Tag Archives: Chicago Cubs

Celebrating Ernie Banks’ Hall of Fame walk-offs

It’s a beautiful day for a ball game. Let’s play two.

If we’re going to talk Ernie Banks and walk-offs, we have to talk about two of them. And the best pair I’ve got is that he hit two walk-off home runs against Hall-of-Fame pitchers.

The first came on August 18 1960 against the Dodgers. The Dodgers finished fourth in the NL. The Cubs finished seventh, so this game wasn’t particularly consequential. However, it was a pretty good game.

It was a pitcher’s duel between Don Drysdale of the Dodgers and Glen Hobbie of the Cubs. Give Hobbie, who led the NL with 20 losses that season, credit for going toe-to-toe with Drysdale for just under two hours. The Dodgers had a few scoring chances, but three of them were killed by double plays.

The score was even until the bottom of the ninth. Right fielder Bob Will led off for the Cubs with a wicked line drive. Edward Prell of the Chicago Tribune described it as hitting Drysdale’s hand and head before caroming right to first baseman Norm Larker, who caught it on the fly for the out.

Banks was up next. Drysdale was not injured, but perhaps dazed. And Banks ended his day with a walk-off home run on Drysdale’s first pitch.

The other came on September 4, 1967 and we’re glad to report it was on a day in which Banks played two. This was part of a crazy stretch in which the Cubs (and Banks) played four doubleheaders in four days at Wrigley Field. This one was another pitcher’s duel – Rich Nye of the Cubs against Claude Osteen of the Dodgers. The teams were even at one run apiece through nine innings because Lou Johnson hit a game-tying home run off Nye with two outs in the ninth (the end was Nye jokes go here).

By the 11th inning Nye was out and Osteen and Ron Perranoski had been relieved by Don Sutton. The Cubs were in need of an ending and Banks provided it, hitting a home run on a 2-2 pitch to win the game.


– Banks only hit four walk-off home runs in his career. Those two are half of them.

– Banks twice played in doubleheaders in which the Cubs won both games by walk-off. One was in 1958. The other was in 1968. The 1958 one is cool because the game was won by Walt Moryn’s two-run home run off Sandy Koufax. Banks was on base when the home run was hit. It was Moryn’s third home run of the game.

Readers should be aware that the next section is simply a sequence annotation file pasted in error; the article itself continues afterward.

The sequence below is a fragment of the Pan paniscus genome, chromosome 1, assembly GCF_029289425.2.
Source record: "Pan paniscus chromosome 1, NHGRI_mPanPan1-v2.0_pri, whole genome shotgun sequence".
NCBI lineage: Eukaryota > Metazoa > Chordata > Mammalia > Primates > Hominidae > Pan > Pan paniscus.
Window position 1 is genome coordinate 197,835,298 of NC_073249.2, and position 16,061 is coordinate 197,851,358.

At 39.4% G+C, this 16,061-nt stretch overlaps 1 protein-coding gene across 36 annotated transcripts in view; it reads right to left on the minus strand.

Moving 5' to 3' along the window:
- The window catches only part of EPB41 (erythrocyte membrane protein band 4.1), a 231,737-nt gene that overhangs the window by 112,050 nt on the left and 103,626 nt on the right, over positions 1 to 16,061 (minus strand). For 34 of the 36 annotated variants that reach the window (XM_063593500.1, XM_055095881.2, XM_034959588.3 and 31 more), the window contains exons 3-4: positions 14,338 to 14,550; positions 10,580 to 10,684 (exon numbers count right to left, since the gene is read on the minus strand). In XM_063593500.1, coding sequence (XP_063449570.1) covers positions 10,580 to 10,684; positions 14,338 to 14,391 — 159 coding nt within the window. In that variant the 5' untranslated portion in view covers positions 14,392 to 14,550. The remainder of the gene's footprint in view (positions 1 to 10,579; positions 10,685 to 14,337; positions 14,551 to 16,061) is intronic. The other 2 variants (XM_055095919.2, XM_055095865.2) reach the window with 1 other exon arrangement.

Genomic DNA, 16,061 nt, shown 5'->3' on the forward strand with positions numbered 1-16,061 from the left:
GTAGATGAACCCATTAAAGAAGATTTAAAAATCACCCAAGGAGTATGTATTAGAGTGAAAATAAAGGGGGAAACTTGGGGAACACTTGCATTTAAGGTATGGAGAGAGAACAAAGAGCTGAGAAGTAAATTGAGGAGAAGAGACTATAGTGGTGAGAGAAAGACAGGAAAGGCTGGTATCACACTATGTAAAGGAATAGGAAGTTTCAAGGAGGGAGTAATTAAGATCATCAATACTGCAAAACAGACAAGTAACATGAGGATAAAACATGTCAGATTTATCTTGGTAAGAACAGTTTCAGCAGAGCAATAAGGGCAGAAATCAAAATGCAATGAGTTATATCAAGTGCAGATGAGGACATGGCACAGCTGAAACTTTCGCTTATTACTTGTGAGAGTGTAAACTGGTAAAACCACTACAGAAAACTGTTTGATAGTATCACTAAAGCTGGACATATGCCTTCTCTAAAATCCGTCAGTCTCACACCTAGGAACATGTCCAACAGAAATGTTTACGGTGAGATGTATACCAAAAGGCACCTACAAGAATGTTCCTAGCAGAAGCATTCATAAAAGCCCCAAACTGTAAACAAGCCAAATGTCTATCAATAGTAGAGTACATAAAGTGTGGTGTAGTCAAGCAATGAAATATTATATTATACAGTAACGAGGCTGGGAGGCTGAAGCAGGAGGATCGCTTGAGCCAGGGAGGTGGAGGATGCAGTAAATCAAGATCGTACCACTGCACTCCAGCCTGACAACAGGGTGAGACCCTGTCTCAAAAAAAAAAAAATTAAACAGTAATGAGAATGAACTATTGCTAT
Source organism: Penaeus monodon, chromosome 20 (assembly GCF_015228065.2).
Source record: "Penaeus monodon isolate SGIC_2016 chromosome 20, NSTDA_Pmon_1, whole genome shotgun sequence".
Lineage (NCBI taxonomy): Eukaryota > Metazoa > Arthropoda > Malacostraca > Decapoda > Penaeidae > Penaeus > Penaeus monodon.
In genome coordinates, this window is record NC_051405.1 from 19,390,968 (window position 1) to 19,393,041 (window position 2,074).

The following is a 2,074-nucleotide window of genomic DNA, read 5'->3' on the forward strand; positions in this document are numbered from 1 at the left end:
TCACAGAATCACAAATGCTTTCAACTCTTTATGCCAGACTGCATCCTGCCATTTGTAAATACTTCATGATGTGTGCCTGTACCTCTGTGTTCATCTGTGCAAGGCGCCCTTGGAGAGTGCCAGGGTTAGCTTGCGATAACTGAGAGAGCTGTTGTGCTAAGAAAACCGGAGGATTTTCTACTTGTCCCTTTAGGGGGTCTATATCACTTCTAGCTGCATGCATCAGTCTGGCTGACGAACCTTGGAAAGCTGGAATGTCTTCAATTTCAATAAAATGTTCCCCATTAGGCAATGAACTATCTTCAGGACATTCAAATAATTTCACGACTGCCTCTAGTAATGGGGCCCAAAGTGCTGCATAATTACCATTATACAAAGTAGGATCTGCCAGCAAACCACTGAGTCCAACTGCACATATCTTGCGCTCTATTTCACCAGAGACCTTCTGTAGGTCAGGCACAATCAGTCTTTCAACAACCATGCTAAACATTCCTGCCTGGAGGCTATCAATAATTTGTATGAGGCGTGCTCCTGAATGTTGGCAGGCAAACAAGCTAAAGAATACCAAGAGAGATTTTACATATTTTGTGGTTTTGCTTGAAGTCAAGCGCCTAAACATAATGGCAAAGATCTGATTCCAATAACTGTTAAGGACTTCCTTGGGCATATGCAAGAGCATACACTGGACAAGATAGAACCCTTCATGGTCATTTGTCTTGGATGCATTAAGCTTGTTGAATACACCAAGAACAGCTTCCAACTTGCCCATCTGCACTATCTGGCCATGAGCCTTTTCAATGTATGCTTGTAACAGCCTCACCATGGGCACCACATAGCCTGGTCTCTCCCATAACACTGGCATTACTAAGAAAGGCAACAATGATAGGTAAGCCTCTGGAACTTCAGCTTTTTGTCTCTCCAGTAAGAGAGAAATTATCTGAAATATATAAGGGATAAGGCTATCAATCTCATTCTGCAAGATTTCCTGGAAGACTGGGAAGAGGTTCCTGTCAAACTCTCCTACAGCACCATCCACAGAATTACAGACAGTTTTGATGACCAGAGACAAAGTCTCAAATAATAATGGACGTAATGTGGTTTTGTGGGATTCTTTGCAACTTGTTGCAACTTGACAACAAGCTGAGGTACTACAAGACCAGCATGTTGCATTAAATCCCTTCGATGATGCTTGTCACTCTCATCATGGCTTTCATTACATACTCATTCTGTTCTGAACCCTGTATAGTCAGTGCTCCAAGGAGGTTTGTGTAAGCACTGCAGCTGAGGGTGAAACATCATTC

Remember when Alex Gonzalez was Mr. Walk-Off?

The <em>Effectively Wild</em> podcast did a Secret Santa this winter and having never participated in one, I signed up. The person who got me did their homework, for which I’m greatly appreciative. They got me something that I, a self-declared walk-off aficionado greatly appreciated — a signed photo from former Cubs shortstop Alex Gonzalez.

Those familiar with Gonzalez know him as a) a guy who played at a time when there were two Alex Gonzalez’s playing shortstop and b) the guy who made the oft-overlooked but still very important error during the Marlins comeback against the Cubs in the Bartman game – Game 6 of the 2003 NLCS.

What is forgotten as a result of both the former and latter is this: Within the span of one calendar year and four days, the Cubs’ Alex Gonzalez hit five walk-off home runs.

Five walk-off home runs in one year is a LOT. Mr. Cub, Ernie Banks, hit 512 home runs, but hit only four walk-off home runs  in his entire <em>career.</em>. Also odd – Gonzalez played 331 games for the Cubs. He played 1,065 for other teams (Blue Jays, Expos, Padres, Rays, and Phillies). He didn’t hit a walk-off home run for anybody else.  All five came before Gonzalez’s big error <em>and</em> before the other Alex Gonzalez hit a walk-off home run in the 2003 World Series for the Marlins against the Yankees.

The impact of the home runs was a bit different depending on when they were hit. Gonzalez the Cub hit three in 2002 for the 67-95 team that finished last in the NL Central. The other two came in 2003 for the Cubs team that won the division title.

Cubs fans can appreciate that the bookend walk-offs were home runs to beat the Cardinals, the first on May 6, 2003 against Mike Timlin and the second on May 10, 2003 against Cal Eldred.

Give Gonzalez credit for consistency. After the first one, he said “I wasn’t thinking about a home run at all.”

And after the last one, he said “I’m not going up there trying to hit home runs.”

Perhaps those are the keys to hitting one. If anyone should know, it’s him.